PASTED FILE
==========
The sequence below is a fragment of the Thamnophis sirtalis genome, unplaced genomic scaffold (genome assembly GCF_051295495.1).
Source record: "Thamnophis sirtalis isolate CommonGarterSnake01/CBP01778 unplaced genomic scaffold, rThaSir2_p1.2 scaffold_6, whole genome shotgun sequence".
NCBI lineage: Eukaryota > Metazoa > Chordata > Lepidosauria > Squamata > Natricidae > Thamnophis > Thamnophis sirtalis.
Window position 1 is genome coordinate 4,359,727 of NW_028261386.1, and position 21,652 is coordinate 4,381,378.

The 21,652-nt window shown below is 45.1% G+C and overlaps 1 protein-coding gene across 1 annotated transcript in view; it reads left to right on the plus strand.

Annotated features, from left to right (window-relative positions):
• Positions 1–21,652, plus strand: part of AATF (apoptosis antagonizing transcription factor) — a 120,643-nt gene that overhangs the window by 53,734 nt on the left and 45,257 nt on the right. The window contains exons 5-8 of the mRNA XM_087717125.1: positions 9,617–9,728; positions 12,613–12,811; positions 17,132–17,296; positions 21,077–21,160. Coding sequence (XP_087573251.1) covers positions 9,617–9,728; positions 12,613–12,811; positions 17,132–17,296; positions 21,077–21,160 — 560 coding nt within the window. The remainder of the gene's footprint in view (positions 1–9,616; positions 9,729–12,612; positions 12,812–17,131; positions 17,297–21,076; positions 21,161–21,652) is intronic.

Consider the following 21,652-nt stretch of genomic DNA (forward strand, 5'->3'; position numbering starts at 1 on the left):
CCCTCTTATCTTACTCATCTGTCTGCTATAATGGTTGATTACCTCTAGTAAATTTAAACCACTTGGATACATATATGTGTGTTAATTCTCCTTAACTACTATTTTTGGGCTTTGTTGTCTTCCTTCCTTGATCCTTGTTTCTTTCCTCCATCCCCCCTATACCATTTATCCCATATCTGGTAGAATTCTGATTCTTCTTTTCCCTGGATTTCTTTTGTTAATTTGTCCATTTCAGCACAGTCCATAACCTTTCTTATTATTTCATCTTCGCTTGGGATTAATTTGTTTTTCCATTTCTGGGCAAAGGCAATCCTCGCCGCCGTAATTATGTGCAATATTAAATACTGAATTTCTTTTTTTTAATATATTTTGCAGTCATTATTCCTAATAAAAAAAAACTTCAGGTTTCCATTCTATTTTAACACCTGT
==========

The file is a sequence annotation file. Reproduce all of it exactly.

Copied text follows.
The sequence below is a fragment of the Thamnophis sirtalis genome, unplaced genomic scaffold (genome assembly GCF_051295495.1).
Source record: "Thamnophis sirtalis isolate CommonGarterSnake01/CBP01778 unplaced genomic scaffold, rThaSir2_p1.2 scaffold_6, whole genome shotgun sequence".
NCBI lineage: Eukaryota > Metazoa > Chordata > Lepidosauria > Squamata > Natricidae > Thamnophis > Thamnophis sirtalis.
Window position 1 is genome coordinate 4,359,727 of NW_028261386.1, and position 21,652 is coordinate 4,381,378.

The 21,652-nt window shown below is 45.1% G+C and overlaps 1 protein-coding gene across 1 annotated transcript in view; it reads left to right on the plus strand.

Annotated features, from left to right (window-relative positions):
• Positions 1–21,652, plus strand: part of AATF (apoptosis antagonizing transcription factor) — a 120,643-nt gene that overhangs the window by 53,734 nt on the left and 45,257 nt on the right. The window contains exons 5-8 of the mRNA XM_087717125.1: positions 9,617–9,728; positions 12,613–12,811; positions 17,132–17,296; positions 21,077–21,160. Coding sequence (XP_087573251.1) covers positions 9,617–9,728; positions 12,613–12,811; positions 17,132–17,296; positions 21,077–21,160 — 560 coding nt within the window. The remainder of the gene's footprint in view (positions 1–9,616; positions 9,729–12,612; positions 12,812–17,131; positions 17,297–21,076; positions 21,161–21,652) is intronic.

Consider the following 21,652-nt stretch of genomic DNA (forward strand, 5'->3'; position numbering starts at 1 on the left):
CCCTCTTATCTTACTCATCTGTCTGCTATAATGGTTGATTACCTCTAGTAAATTTAAACCACTTGGATACATATATGTGTGTTAATTCTCCTTAACTACTATTTTTGGGCTTTGTTGTCTTCCTTCCTTGATCCTTGTTTCTTTCCTCCATCCCCCCTATACCATTTATCCCATATCTGGTAGAATTCTGATTCTTCTTTTCCCTGGATTTCTTTTGTTAATTTGTCCATTTCAGCACAGTCCATAACCTTTCTTATTATTTCATCTTCGCTTGGGATTAATTTGTTTTTCCATTTCTGGGCAAAGGCAATCCTCGCCGCCGTAATTATGTGCAATATTAAATACTGAATTTCTTTTTTTTAATATATTTTGCAGTCATTATTCCTAATAAAAAAAAACTTCAGGTTTCCATTCTATTTTAACACCTGT